MUSIC REVIEW- Cool Jacket: <I>Moves</I> will move you
My Morning Jacket
It Still Moves , ATO Records
The title of My Morning Jacket's latest LP is certainly apropos. Upon first listen, even an ardent music fan could find the seemingly listless, reverb-drenched (and I mean drenched), mournful sounds on this record to be boring, shoe-gazer rock made for the alt-country audience.
However, as with all My Morning Jacket releases, this one grows on you with each spin, and in fact has the catchiest hooks the band has ever put to tape. So if you buy the record, stick with it. It's well worth the spins. In fact, it'll move you.
Hailing from Louisville, Kentucky, MMJ is a five-piece band homegrown around the vocal and songwriting talents of heavily bearded bandleader Jim James. In promotional materials, they bear more than a passing resemblance to The Band in its heyday. And like The Band's, the sound is lonesome, yet driving, with an almost classic country feel.
Also familiar to new audiences will be a singing voice that at times is eerily reminiscent of Neil Young's craggy, high-pitched wail. However classic rock-inspired, the music of MMJ is truly indie rock at its best, with stunning, beautifully crafted melodies to match the extraordinary lyrics, where songs seem to appear from a surly haze of smoke and backwater.
This isn't your brother's Neil Young record. It reaches beyond– by taking notes from the past and present to arrive at some empty, shelled-out roadside barroom where five stools are waiting to be sat upon. This is powerful stuff, to say the least.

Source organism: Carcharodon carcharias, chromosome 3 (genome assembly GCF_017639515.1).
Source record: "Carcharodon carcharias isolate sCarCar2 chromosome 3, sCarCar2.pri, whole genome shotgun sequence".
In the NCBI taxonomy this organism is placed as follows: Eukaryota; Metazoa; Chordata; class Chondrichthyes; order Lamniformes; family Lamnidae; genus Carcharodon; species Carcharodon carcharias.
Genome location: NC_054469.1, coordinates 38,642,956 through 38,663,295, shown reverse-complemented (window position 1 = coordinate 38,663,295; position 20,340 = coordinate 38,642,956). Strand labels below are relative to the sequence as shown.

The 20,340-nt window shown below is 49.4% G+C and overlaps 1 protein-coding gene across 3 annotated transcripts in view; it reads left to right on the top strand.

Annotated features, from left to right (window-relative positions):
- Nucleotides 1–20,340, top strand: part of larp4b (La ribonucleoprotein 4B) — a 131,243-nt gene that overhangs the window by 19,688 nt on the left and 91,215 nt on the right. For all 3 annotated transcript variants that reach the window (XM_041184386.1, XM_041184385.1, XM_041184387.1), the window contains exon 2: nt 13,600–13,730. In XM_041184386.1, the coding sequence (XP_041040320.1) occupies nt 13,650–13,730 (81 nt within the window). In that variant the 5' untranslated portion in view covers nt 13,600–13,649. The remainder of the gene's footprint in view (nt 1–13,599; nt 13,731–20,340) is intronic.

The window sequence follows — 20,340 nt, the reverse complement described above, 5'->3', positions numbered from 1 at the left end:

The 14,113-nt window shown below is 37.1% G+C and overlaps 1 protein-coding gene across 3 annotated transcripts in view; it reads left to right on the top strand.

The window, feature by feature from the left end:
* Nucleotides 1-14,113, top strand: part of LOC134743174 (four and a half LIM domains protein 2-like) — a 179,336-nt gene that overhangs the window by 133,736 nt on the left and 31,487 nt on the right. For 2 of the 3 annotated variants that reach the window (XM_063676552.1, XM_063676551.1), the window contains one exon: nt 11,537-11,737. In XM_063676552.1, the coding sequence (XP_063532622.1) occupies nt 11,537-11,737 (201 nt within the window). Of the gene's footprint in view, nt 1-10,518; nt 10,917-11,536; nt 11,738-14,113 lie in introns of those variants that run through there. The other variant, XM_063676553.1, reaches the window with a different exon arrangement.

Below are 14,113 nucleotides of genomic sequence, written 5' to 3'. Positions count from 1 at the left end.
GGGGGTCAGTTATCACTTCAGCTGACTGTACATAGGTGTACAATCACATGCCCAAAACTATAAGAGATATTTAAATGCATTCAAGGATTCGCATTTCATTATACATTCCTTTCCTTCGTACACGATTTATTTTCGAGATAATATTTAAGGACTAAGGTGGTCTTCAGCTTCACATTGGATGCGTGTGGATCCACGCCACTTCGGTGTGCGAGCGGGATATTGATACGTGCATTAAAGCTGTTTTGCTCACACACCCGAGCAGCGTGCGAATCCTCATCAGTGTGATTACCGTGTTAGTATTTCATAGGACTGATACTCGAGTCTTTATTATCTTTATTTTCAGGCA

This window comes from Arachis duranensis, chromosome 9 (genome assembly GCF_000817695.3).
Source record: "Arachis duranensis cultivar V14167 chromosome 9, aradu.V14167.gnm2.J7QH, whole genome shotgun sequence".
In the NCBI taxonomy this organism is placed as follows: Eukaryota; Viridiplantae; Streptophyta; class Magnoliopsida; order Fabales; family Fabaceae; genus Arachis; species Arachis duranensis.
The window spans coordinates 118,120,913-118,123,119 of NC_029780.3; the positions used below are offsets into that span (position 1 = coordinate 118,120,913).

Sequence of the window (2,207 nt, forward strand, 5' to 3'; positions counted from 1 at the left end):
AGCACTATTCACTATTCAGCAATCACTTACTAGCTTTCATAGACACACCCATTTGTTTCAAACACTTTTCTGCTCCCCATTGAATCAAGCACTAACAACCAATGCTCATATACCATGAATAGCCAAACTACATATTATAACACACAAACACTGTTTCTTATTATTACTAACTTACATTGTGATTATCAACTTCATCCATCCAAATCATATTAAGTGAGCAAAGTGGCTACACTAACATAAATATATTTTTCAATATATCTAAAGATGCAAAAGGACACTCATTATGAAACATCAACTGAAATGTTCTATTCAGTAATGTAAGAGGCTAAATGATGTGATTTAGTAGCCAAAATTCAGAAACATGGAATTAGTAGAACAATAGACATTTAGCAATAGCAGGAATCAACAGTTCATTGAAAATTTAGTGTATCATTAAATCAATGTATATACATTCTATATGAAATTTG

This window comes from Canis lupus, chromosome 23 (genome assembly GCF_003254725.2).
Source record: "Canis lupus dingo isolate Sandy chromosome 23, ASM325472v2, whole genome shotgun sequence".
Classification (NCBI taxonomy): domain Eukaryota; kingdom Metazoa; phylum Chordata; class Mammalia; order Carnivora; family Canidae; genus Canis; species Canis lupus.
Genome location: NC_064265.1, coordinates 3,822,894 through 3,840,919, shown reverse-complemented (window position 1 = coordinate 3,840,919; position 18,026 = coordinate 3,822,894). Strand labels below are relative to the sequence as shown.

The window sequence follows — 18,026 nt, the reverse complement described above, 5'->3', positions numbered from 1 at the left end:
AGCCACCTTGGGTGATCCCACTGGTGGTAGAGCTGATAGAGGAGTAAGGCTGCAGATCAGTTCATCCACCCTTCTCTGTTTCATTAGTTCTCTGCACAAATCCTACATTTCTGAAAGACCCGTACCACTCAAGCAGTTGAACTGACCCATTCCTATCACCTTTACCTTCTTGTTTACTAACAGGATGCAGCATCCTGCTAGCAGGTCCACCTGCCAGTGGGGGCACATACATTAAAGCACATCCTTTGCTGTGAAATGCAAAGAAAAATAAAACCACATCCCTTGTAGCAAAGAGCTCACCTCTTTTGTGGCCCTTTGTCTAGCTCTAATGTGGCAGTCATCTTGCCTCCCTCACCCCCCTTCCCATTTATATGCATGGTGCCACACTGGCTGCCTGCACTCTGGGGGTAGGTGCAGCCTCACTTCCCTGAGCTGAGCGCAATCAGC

The group was formed in the late '90s by James and his country cousin, Johnny Quaid. In 1999, they released their debut LP, The Tennessee Fire, on a small label, and the record garnered almost universally positive critical review, which led the band to quick underground popularity both in the States and in Europe.
I found the band around the time of their second LP, At Dawn, where the signature sound remained basically unchanged, but the crew included two new members: KC Guetig on drums, and a new keyboardist, Danny Cash.
That record was a high water mark for me, and It Still Moves is a very close second (with a bullet). Before recording It Still Moves, the group was signed by the Dave Matthews-funded ATO records, which gave them the time and budget to craft over an hour's worth of velvety smooth, high lonesome rock music. If you're a fan of quality singer-songwriters, and have even a passing interest in alternative or classic country music, MMJ should appeal to you in a big way.
My Morning Jacket